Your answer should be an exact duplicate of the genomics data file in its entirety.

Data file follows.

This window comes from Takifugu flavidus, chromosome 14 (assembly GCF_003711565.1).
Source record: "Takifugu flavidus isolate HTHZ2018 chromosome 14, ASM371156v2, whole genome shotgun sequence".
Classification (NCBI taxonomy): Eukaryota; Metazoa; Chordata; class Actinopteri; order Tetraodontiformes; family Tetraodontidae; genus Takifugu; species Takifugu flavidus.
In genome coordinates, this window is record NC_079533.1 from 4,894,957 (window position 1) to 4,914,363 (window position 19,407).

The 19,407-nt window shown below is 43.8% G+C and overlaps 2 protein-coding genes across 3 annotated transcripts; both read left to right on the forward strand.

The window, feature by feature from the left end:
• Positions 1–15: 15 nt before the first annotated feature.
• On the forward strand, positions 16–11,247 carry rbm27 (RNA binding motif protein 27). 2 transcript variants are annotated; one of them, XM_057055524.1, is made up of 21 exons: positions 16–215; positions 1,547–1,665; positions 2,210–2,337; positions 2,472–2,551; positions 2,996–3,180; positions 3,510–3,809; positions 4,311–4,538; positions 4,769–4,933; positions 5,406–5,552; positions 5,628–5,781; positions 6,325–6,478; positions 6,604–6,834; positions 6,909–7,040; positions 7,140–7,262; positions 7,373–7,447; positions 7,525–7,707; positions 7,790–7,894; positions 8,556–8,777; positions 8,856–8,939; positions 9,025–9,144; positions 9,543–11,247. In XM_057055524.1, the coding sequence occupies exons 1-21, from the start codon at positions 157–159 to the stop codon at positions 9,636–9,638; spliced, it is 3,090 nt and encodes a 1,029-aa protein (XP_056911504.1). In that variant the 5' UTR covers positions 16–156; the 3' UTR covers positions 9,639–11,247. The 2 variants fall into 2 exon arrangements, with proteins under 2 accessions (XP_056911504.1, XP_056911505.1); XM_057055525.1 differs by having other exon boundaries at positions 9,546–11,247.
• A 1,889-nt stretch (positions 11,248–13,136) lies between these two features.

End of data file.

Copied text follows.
This window comes from Takifugu flavidus, chromosome 14 (assembly GCF_003711565.1).
Source record: "Takifugu flavidus isolate HTHZ2018 chromosome 14, ASM371156v2, whole genome shotgun sequence".
Classification (NCBI taxonomy): Eukaryota; Metazoa; Chordata; class Actinopteri; order Tetraodontiformes; family Tetraodontidae; genus Takifugu; species Takifugu flavidus.
In genome coordinates, this window is record NC_079533.1 from 4,894,957 (window position 1) to 4,914,363 (window position 19,407).

The 19,407-nt window shown below is 43.8% G+C and overlaps 2 protein-coding genes across 3 annotated transcripts; both read left to right on the forward strand.

The window, feature by feature from the left end:
• Positions 1–15: 15 nt before the first annotated feature.
• On the forward strand, positions 16–11,247 carry rbm27 (RNA binding motif protein 27). 2 transcript variants are annotated; one of them, XM_057055524.1, is made up of 21 exons: positions 16–215; positions 1,547–1,665; positions 2,210–2,337; positions 2,472–2,551; positions 2,996–3,180; positions 3,510–3,809; positions 4,311–4,538; positions 4,769–4,933; positions 5,406–5,552; positions 5,628–5,781; positions 6,325–6,478; positions 6,604–6,834; positions 6,909–7,040; positions 7,140–7,262; positions 7,373–7,447; positions 7,525–7,707; positions 7,790–7,894; positions 8,556–8,777; positions 8,856–8,939; positions 9,025–9,144; positions 9,543–11,247. In XM_057055524.1, the coding sequence occupies exons 1-21, from the start codon at positions 157–159 to the stop codon at positions 9,636–9,638; spliced, it is 3,090 nt and encodes a 1,029-aa protein (XP_056911504.1). In that variant the 5' UTR covers positions 16–156; the 3' UTR covers positions 9,639–11,247. The 2 variants fall into 2 exon arrangements, with proteins under 2 accessions (XP_056911504.1, XP_056911505.1); XM_057055525.1 differs by having other exon boundaries at positions 9,546–11,247.
• A 1,889-nt stretch (positions 11,248–13,136) lies between these two features.